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Halloween Fire Safety

Halloween Fire Safety

Posted by Kelson Wheeler on

As we’ve come to learn, no holiday would be complete without reviewing fire safety tips beforehand to ensure that your festivities do not result in fire-related injuries or damage to your home. Though the fireworks have long been put away, there are still serious fire safety concerns at Halloween to be aware of before you lead the kids out to trick-or-treat. Because no matter how realistic you’re aiming to make your Halloween decorations, large flames engulfing the corn stalks on your front porch are probably not part of your plan. Read the bullet points below for some Halloween fire safety tips from the NFPA

  • Use a battery-operated candle or glow stick in jack-o-lanterns.
  • When choosing costumes, stay away from long trailing fabric. If your child is wearing a mask, make sure the eye holes are large enough so he or she can see out.
  • Teach children to stay away from open flames, including jack-o-lanterns with candles in them.
  • Make sure children are watched at all times when any candles are lit.
  • Dried flowers, cornstalks, and crepe paper catch fire easily. Keep all decorations away from open flames and other heat sources like light bulbs and heaters.
  • Provide children with flashlights to carry for lighting or glow sticks as part of their costume. 
  • Remember to keep exits clear of decorations so nothing blocks escape routes. Make sure all smoke alarms are working.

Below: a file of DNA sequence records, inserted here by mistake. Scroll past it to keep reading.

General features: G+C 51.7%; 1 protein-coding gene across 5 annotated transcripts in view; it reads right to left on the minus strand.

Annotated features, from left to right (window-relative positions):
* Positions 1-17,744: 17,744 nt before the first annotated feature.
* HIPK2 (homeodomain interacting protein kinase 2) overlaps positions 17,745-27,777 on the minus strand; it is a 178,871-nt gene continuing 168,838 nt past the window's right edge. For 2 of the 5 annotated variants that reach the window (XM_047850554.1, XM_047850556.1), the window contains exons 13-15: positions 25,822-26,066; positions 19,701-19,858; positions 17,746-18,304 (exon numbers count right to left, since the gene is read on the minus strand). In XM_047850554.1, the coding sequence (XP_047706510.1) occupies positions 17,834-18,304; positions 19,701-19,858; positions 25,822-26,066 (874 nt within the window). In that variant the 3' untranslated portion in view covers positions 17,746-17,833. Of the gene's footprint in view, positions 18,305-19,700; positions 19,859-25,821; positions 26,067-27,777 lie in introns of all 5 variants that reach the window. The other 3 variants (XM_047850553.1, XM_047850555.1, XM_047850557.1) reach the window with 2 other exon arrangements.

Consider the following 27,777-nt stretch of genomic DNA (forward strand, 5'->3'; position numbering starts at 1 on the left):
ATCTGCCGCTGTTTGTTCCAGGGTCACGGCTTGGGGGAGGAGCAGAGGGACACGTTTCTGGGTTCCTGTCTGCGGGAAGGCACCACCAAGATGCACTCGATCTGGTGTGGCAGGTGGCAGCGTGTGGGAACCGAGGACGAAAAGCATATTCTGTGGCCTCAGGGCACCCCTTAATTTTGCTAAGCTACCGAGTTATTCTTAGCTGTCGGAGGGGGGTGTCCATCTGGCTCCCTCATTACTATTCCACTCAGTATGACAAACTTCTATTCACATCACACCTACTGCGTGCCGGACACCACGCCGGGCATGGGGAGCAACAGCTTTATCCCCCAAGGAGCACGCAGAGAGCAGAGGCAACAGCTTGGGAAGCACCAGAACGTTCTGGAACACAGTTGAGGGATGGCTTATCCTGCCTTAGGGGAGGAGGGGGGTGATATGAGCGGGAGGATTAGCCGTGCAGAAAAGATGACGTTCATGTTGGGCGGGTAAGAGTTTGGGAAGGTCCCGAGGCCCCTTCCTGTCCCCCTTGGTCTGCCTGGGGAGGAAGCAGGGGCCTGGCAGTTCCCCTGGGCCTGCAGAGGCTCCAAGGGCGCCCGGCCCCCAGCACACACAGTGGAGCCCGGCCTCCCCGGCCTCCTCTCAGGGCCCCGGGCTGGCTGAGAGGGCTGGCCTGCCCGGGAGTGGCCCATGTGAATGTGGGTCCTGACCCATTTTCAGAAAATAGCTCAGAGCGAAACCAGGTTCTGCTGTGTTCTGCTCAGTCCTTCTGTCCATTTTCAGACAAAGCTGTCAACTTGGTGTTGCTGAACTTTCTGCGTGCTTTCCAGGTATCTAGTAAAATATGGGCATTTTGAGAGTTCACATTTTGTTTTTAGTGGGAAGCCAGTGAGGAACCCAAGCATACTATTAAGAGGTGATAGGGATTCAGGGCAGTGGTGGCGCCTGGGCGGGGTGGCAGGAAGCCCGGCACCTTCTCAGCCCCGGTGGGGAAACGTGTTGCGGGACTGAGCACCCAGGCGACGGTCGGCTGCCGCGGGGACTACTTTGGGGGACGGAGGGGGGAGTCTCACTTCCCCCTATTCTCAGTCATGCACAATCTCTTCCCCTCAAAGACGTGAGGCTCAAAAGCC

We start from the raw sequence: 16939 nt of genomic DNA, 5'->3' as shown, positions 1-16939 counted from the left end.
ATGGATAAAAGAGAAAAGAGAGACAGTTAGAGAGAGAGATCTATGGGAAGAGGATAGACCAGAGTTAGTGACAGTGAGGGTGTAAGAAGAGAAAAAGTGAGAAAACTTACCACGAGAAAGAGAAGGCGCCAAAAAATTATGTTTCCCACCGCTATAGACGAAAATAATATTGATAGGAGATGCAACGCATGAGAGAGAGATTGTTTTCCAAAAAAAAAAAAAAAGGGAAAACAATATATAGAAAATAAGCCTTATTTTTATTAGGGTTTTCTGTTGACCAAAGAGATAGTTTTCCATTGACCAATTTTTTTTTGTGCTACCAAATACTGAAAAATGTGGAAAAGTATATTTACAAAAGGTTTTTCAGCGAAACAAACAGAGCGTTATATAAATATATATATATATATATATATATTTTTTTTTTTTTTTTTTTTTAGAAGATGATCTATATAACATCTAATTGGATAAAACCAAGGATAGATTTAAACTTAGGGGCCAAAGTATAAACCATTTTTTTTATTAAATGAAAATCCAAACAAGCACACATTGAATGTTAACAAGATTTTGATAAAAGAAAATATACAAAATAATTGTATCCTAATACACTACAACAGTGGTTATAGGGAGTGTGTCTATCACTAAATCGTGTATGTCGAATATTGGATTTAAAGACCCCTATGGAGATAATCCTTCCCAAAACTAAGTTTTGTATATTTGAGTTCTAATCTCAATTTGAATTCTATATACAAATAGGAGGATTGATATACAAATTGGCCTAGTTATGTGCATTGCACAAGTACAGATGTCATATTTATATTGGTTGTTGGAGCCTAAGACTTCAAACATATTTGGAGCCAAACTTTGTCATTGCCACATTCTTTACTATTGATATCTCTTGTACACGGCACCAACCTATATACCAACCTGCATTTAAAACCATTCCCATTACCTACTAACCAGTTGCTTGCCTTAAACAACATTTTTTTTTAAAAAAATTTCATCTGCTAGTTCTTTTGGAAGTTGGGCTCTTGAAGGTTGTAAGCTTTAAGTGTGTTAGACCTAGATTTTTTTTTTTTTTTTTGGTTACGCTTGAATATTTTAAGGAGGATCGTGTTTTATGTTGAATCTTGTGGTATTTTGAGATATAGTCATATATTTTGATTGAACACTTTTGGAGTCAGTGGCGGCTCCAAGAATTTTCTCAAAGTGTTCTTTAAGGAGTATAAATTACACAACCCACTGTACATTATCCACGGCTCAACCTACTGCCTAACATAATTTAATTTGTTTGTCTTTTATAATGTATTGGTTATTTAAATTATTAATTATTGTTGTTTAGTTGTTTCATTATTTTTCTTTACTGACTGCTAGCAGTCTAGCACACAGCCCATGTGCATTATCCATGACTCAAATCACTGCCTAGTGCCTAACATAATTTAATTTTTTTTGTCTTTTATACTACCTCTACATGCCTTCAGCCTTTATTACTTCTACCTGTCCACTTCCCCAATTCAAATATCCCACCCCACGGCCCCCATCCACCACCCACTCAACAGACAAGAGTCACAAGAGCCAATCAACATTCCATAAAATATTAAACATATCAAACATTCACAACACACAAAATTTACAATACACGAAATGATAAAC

• If your children are going to Halloween parties at others’ homes, have them look for ways out of the home and plan how they would get out in an emergency.

In addition to these fire safety tips, here are some more general tips from Safe Kids Worldwide to help keep you and your family safe on Halloween as well:

  • Cross the street at corners, using traffic signals and crosswalks. Look left, right, and left again when crossing and keep looking as you cross.
  • Put electronic devices down, keep heads up and walk, don’t run, across the street.
  • Teach children to make eye contact with drivers before crossing in front of them.
  • Always walk on sidewalks or paths. If there are no sidewalks, walk facing traffic as far to the left as possible. Children should walk on direct routes with the fewest street crossings.
  • Watch for cars that are turning or backing up. Teach children to never dart out into the street or cross between parked cars.
  • Join kids under age 12 for trick-or-treating. If kids are mature enough to be out without supervision, tell them to stick to familiar areas that are well lit and trick-or-treat in groups. 

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